To coordinate global response, WHO says spread of coronavirus is ‘public health emergency of international concern’.
China reported its biggest single-day jump in novel coronavirus deaths on Thursday as confirmation that three Japanese people evacuated from Wuhan, the outbreak’s epicentre, were infected deepened fears about a global contagion, and more countries announced plans to bring their citizens home from the hard-hit city.
The World Health Organization (WHO), which initially downplayed the severity of the disease that has now killed 170 people across the country, warned all governments to be “on alert” and will meet on Thursday to discuss whether to declare a global health emergency.
China has taken extraordinary steps to try and curb the spread of the virus, effectively sealing off Wuhan and the surrounding province of Hubei – an area that is home to more than 50 million people.
But the measures have yet to pay dividends, with the government reporting 38 new deaths in the 24 hours to Thursday, the highest one-day total. All but one were in Hubei.
The number of confirmed new cases also grew steadily to 7,711, the National Health Commission said. A further 81,000 people were under observation for possible infection.
The infection is believed to have started in Wuhan, and spread as people began travelling for the Lunar New Year or spring festival, the country’s busiest and most important holiday season. With a case confirmed in Tibet, it has now spread to every corner of the country.
Japan reported additional infections after three citizens among more than 200 on an evacuation flight from Wuhan on Wednesday tested positive for the infection. Two had shown no sign of the illness, adding to anxieties after two previous cases had already been confirmed in patients who had not even travelled to China.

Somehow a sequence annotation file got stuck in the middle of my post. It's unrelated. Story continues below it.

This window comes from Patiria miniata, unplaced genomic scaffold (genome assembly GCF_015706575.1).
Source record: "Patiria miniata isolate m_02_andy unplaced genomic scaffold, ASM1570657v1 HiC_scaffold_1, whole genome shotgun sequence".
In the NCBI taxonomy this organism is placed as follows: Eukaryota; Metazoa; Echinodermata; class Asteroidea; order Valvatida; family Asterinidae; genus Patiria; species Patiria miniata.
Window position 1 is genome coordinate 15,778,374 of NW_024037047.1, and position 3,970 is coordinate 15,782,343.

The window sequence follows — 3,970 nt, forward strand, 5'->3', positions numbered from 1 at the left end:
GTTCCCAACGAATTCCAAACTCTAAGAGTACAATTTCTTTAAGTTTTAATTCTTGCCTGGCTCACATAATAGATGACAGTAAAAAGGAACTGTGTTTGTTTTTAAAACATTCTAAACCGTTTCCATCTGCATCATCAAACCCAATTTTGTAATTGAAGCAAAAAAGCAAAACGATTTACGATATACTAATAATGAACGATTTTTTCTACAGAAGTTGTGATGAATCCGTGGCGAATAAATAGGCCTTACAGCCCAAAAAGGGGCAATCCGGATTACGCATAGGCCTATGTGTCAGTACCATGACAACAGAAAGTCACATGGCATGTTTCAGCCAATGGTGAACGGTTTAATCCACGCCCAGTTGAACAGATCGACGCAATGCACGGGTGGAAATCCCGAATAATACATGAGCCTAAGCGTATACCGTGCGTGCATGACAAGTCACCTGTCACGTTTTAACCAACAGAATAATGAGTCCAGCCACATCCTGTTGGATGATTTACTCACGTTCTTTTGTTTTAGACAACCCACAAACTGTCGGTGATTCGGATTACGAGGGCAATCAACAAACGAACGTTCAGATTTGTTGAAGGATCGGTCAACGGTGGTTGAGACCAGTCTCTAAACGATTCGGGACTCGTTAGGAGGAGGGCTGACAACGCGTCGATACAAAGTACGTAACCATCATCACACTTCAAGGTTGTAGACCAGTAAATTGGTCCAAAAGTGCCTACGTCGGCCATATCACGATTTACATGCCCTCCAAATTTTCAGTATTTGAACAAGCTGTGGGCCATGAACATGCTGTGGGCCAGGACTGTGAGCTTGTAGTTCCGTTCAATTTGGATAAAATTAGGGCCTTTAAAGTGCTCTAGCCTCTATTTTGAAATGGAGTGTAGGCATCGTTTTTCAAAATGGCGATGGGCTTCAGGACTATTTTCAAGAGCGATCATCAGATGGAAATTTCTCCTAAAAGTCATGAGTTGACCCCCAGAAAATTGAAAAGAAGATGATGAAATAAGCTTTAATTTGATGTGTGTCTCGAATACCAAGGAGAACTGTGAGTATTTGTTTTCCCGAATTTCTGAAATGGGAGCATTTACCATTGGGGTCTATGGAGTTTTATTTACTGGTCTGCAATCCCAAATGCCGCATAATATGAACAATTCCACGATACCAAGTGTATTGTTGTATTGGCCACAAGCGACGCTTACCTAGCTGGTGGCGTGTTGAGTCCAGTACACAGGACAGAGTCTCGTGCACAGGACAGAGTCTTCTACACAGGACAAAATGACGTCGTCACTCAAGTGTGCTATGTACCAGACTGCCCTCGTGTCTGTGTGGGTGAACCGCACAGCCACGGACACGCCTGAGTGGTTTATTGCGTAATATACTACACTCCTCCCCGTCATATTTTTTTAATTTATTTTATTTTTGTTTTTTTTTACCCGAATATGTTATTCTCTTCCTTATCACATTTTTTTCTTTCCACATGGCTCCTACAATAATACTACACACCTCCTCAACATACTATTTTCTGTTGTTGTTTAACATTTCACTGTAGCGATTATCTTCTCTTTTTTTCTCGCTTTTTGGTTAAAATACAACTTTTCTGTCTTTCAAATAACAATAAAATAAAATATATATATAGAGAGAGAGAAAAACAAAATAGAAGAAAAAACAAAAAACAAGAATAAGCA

“We are in a truly new situation,” Health Minister Katsunobu Kato told parliament.
WHO’s Emergency Committee will meet in Geneva to decide whether to declare an emergency, which could lead to travel or trade barriers.
“The whole world needs to take action,” Michael Ryan, head of the WHO Health Emergencies Programme, told reporters in Geneva.
The United States has also begun evacuations of its citizens with the first charter flight touching down at a California military base with nearly 200 consular staff and other Americans on Wednesday.
All passengers were declared symptom-free but will remain isolated for days while they are monitored.
Some 250 French citizens and 100 other Europeans are expected to be flown out of Wuhan on board two French planes this week.
Australia, New Zealand, Indonesia and Singapore have also announced they plan to bring home their nationals from the city, with a growing number of governments advising their citizens to avoid all non-essential travel to China.
China’s state broadcaster reported that the country’s Civil Aviation Authority had given its approval to some charter flights to bring home Wuhan residents who had travelled overseas on holiday.
Major airlines that have suspended or reduced their services to China include British Airways, German flag carrier Lufthansa, American Airlines, KLM, and United Airlines.
China’s efforts to halt the virus have included an extension of the Lunar New Year holiday and the closure of all schools and universities.
China’s football body meanwhile said it was postponing “all levels and all types of football matches across the country”, including the top-tier Chinese Super League as a result of the outbreak.
Shops have been closed in Hubei and elsewhere and production frozen at some major manufacturers.
US Federal Reserve Chairman Jerome Powell said the new coronavirus posed a fresh risk to a fragile world economy.
“There will clearly be implications at least in the near term for Chinese output and I would guess for some of their close neighbours,” Powell said.